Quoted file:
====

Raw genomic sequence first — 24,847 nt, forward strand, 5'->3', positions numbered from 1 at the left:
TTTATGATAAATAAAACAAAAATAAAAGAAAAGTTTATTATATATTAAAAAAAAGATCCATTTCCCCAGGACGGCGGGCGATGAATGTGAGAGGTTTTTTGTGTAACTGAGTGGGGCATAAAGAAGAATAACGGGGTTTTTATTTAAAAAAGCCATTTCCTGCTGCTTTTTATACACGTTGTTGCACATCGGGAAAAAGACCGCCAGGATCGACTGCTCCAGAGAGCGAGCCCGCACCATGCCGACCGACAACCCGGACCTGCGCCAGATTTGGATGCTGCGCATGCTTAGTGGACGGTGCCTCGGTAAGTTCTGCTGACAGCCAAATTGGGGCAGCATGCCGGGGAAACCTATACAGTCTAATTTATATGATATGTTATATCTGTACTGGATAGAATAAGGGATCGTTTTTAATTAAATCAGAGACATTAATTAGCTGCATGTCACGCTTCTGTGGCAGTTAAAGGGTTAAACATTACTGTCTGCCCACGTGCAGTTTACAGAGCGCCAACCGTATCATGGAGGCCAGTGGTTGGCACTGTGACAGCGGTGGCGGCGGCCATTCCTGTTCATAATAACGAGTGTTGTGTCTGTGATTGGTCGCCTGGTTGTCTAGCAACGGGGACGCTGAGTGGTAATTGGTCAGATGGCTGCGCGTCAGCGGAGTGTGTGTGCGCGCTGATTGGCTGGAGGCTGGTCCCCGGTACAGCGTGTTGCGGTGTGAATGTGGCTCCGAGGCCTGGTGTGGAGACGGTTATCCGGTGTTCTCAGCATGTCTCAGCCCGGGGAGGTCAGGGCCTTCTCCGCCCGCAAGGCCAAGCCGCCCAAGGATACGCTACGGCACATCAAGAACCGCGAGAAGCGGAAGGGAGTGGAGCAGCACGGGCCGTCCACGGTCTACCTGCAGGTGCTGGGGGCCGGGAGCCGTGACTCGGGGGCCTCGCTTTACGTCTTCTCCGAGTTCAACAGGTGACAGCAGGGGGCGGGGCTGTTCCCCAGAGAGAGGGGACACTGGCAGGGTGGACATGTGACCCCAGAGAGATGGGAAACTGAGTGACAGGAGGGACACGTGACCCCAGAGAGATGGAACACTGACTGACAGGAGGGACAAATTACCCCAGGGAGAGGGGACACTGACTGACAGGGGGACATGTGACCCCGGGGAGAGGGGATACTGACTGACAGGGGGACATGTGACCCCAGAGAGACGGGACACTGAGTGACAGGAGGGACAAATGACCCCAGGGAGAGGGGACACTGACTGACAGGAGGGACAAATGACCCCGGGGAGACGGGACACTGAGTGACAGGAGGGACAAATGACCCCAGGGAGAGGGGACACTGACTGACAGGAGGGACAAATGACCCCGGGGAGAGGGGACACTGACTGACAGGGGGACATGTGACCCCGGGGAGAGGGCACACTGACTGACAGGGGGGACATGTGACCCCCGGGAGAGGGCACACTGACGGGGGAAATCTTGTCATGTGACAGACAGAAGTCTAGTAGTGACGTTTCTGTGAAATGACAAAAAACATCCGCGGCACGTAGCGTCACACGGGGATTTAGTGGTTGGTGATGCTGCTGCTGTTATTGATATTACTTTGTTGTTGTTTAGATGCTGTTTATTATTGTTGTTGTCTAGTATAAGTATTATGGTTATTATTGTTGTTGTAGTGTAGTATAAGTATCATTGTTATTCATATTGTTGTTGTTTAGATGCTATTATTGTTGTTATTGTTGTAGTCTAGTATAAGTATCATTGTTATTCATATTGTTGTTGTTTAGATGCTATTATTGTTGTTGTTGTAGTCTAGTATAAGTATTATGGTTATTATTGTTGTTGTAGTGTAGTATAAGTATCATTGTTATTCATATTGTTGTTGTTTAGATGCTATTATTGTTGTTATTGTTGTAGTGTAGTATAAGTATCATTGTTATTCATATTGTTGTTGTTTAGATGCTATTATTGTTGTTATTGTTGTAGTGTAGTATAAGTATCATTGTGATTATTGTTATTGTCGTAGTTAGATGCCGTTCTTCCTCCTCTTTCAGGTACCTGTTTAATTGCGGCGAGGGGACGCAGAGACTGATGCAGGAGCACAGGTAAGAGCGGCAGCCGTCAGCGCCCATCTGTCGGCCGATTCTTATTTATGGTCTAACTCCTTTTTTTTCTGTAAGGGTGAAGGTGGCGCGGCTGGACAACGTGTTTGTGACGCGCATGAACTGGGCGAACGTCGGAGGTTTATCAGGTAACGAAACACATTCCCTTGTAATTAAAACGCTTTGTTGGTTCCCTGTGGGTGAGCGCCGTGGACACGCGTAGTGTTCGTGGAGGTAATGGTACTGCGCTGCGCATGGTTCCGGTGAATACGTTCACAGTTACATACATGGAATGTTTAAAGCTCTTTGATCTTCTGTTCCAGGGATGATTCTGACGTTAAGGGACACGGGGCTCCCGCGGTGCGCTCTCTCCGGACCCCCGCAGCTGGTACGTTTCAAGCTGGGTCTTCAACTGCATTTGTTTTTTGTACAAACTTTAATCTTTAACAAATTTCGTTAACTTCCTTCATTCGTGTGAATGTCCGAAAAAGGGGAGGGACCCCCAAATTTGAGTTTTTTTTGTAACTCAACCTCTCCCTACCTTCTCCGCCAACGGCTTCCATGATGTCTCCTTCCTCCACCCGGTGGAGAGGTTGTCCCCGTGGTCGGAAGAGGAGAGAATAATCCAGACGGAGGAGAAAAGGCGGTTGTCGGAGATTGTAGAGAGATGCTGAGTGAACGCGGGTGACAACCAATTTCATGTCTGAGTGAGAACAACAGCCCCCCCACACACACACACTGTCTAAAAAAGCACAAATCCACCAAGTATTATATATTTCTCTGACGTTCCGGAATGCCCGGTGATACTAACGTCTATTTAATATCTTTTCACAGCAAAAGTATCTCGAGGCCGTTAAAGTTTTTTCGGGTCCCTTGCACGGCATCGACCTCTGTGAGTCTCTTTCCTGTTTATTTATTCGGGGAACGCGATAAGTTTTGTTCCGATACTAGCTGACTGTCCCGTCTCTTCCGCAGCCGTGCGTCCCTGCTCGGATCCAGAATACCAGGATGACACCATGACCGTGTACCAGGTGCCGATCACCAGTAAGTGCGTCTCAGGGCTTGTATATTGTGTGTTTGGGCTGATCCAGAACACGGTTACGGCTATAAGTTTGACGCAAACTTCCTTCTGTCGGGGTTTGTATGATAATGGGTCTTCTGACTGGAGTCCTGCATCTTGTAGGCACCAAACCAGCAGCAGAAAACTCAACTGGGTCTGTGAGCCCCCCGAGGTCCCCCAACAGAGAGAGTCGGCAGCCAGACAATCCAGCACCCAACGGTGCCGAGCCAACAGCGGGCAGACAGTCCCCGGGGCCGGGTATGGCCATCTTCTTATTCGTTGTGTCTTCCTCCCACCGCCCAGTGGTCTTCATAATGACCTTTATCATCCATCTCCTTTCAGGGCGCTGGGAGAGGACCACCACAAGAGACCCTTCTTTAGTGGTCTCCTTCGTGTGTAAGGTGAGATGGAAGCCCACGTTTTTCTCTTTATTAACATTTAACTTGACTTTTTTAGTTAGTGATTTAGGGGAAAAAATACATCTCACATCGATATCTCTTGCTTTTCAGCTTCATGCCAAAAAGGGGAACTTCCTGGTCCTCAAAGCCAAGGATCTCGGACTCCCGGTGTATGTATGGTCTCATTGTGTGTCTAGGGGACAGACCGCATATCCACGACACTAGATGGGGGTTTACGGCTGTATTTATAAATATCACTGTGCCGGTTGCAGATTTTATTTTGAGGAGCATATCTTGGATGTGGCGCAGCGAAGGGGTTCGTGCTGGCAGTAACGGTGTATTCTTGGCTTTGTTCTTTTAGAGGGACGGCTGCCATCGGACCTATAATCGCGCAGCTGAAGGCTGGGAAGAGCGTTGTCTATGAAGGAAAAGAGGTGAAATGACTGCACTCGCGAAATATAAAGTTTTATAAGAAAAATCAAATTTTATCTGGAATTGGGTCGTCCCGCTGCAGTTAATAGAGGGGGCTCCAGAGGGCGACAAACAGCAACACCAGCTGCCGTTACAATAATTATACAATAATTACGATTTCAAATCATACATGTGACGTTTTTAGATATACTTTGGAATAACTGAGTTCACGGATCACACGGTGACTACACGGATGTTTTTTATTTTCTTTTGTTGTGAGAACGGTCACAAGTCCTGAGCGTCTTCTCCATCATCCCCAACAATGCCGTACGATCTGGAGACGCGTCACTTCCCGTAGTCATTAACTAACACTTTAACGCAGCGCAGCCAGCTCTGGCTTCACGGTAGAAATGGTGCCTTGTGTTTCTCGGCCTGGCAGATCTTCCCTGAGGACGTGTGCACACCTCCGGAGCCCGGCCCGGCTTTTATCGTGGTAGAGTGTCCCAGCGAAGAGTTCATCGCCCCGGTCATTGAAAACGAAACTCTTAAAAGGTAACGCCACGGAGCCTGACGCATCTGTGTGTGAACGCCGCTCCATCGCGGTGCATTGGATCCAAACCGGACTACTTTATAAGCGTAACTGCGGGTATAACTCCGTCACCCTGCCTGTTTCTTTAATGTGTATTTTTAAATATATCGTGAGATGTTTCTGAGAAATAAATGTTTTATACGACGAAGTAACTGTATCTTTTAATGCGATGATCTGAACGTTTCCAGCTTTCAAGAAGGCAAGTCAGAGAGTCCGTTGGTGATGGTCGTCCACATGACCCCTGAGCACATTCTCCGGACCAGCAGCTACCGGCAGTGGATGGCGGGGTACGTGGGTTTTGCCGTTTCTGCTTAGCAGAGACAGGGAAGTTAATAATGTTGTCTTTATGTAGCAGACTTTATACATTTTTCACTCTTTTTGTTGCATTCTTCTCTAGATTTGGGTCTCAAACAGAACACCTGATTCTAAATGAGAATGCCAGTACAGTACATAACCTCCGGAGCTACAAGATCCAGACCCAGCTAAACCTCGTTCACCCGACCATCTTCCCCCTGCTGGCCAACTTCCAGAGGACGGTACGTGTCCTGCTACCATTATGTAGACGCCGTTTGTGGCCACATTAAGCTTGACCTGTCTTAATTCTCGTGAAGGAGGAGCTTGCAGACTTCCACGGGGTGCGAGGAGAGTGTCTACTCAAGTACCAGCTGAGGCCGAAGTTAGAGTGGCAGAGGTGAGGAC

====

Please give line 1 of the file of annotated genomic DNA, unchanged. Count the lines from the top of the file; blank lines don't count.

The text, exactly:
Raw genomic sequence first — 24,847 nt, forward strand, 5'->3', positions numbered from 1 at the left: